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Guy De Maupassant | English Short Story | Part - 3

Maupassant made two divisions of his spare hours, one for boating, and the other for literature. Every evening in spring, every free day, he ran down to the river whose mysterious current veiled in fog or sparkling in the sun called to him and bewitched him. In the islands in the Seine between Chatou and Port-Marly, on the banks of Sartrouville and Triel he was long noted among the population of boatmen, who have now vanished, for his unwearying biceps, his cynical gaiety of good-fellowship, his unfailing practical jokes, his broad witticisms. Sometimes he would row with frantic speed, free and joyous, through the glowing sunlight on the stream; sometimes, he would wander along the coast, questioning the sailors, chatting with the ravageurs, or junk gatherers, or stretched at full length amid the irises and tansy he would lie for hours watching the frail insects that play on the surface of the stream, water spiders, or white butterflies, dragon flies, chasing each other amid the willow leaves, or frogs asleep on the lily-pads.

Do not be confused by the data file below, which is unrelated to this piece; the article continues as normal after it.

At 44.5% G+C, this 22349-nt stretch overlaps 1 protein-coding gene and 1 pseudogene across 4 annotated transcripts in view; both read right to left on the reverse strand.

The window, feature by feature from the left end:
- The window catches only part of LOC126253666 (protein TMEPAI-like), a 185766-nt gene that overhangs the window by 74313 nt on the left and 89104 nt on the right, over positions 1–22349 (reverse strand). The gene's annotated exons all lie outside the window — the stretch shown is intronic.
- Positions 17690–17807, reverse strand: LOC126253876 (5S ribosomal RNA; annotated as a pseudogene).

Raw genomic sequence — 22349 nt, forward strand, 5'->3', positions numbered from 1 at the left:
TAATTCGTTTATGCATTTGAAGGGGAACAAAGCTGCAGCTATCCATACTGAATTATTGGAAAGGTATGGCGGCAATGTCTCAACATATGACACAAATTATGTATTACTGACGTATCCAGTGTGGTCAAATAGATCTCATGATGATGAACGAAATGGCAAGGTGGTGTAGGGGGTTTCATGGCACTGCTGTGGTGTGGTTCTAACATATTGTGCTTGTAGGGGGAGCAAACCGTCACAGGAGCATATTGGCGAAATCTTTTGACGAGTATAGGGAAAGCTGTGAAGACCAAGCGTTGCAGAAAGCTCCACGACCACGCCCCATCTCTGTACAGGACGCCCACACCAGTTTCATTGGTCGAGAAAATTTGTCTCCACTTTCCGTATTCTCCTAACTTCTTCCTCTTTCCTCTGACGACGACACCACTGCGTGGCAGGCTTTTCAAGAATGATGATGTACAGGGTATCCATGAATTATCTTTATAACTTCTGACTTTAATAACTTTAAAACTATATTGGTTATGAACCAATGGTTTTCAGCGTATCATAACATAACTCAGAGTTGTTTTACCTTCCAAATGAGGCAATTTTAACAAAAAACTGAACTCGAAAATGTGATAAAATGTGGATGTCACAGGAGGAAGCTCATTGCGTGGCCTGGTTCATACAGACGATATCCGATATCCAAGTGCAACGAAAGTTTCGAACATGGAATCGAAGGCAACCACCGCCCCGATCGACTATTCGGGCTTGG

The rest of his life was taken up by his work. Without ever becoming despondent, silent and persistent, he accumulated manuscripts, poetry, criticisms,

plays, romances and novels. Every week he docilely submitted his work to the great Flaubert, the childhood friend of his mother and his uncle Alfred Le Poittevin. The master had consented to assist the young man, to reveal to him the secrets that make chefs-d'oeuvre immortal. It was he who compelled him to make copious research and to use direct observation and who inculcated in him a horror of vulgarity and a contempt for facility. 

Maupassant himself tells us of those severe initiations in the Rue Murillo, or in the tent at Croisset; he has recalled the implacable didactics of his old master, his tender brutality, the paternal advice of his generous and candid heart. For seven years Flaubert slashed, pulverized, the awkward attempts of his pupil whose success remained uncertain. 

Suddenly, in a flight of spontaneous perfection, he wrote Boule de Suif. His master's joy was great and overwhelming. He died two months later. Until the end Maupassant remained illuminated by the reflection of the good, vanished giant, by that touching reflection that comes from the dead to those souls they have so profoundly stirred. The worship of Flaubert was a religion from which nothing could distract him, neither work, nor glory, nor slow moving waves, nor balmy nights. 

At the end of his short life, while his mind was still clear: he wrote to a friend: “I am always thinking of my poor Flaubert, and I say to myself that I should like to die if I were sure that anyone would think of me in the

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